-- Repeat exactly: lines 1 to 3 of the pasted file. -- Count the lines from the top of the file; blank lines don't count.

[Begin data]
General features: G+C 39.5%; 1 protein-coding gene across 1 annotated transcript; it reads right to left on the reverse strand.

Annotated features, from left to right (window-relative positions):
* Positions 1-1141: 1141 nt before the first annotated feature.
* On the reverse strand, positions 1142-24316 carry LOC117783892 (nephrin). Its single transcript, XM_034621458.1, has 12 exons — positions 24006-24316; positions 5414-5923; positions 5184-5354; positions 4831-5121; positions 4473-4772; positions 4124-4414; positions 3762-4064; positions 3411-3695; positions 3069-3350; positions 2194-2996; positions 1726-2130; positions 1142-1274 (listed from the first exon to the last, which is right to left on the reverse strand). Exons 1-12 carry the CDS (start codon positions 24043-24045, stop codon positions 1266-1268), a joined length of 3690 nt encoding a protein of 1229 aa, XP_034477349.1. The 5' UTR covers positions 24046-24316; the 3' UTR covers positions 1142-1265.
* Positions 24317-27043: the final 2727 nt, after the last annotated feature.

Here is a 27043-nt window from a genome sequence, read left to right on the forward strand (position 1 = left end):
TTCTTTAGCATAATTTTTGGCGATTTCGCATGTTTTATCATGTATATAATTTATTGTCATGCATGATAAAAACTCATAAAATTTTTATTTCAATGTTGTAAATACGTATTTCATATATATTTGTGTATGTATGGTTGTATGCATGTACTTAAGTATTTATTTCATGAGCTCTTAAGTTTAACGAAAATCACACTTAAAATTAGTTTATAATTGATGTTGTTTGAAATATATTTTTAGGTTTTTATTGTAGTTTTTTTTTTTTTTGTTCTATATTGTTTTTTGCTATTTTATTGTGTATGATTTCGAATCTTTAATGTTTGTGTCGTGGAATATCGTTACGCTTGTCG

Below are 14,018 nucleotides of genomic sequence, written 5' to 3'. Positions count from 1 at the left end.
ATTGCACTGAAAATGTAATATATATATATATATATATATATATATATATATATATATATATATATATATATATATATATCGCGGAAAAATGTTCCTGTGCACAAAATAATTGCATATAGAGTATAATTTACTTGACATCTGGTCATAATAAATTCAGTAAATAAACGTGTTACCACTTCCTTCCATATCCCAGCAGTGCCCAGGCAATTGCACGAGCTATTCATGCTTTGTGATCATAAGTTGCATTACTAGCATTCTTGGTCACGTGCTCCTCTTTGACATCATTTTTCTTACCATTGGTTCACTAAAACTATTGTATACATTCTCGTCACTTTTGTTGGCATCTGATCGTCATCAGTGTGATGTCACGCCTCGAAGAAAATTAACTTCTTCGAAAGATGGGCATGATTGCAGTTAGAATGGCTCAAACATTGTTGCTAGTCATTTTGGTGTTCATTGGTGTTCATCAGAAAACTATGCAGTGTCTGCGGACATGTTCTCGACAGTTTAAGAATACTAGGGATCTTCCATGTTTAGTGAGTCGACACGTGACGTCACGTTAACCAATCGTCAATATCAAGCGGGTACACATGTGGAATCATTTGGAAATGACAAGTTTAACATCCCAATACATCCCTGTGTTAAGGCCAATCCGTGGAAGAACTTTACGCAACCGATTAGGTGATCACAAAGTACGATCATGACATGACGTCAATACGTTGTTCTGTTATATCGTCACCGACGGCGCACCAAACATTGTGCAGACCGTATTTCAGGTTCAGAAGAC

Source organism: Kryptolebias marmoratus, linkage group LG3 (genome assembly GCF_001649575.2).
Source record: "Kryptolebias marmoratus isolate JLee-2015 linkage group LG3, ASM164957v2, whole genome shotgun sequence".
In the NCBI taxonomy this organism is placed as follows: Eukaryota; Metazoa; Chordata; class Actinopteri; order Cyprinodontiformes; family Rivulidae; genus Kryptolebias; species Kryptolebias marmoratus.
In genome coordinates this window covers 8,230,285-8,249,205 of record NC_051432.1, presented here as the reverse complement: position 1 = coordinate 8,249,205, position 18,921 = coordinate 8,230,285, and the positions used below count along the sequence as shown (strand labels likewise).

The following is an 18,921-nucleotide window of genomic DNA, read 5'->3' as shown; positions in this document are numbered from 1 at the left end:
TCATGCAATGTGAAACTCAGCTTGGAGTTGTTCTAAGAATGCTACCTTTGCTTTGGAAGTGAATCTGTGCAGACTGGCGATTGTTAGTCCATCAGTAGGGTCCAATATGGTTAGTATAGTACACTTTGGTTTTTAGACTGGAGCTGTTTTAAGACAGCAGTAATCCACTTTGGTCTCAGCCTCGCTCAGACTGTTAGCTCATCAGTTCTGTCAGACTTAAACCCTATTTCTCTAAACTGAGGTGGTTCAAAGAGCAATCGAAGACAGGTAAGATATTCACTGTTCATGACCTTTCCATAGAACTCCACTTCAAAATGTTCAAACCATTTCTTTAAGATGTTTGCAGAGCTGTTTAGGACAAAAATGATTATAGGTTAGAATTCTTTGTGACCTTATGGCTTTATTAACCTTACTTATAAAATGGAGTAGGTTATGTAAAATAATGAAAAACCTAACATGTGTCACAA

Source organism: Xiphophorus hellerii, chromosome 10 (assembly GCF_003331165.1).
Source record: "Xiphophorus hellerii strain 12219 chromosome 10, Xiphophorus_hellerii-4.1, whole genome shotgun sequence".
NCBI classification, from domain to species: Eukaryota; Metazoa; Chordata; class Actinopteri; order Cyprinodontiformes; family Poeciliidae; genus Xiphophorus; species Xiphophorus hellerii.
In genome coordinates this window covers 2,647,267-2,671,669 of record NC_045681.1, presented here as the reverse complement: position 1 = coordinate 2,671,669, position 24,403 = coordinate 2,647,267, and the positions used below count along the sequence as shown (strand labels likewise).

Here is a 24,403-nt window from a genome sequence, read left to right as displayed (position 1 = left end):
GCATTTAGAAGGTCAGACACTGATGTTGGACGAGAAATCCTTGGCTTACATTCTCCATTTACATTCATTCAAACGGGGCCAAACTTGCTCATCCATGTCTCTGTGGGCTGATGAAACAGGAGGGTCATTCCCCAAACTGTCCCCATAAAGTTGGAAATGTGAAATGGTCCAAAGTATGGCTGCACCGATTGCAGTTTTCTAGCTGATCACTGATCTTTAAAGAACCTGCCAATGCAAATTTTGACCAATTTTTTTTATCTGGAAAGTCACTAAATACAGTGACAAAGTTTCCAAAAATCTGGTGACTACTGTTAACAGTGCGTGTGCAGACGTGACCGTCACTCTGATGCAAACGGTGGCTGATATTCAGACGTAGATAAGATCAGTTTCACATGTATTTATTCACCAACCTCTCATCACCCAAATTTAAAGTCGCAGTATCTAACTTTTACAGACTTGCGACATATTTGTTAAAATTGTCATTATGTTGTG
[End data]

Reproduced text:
General features: G+C 39.5%; 1 protein-coding gene across 1 annotated transcript; it reads right to left on the reverse strand.

Annotated features, from left to right (window-relative positions):
* Positions 1-1141: 1141 nt before the first annotated feature.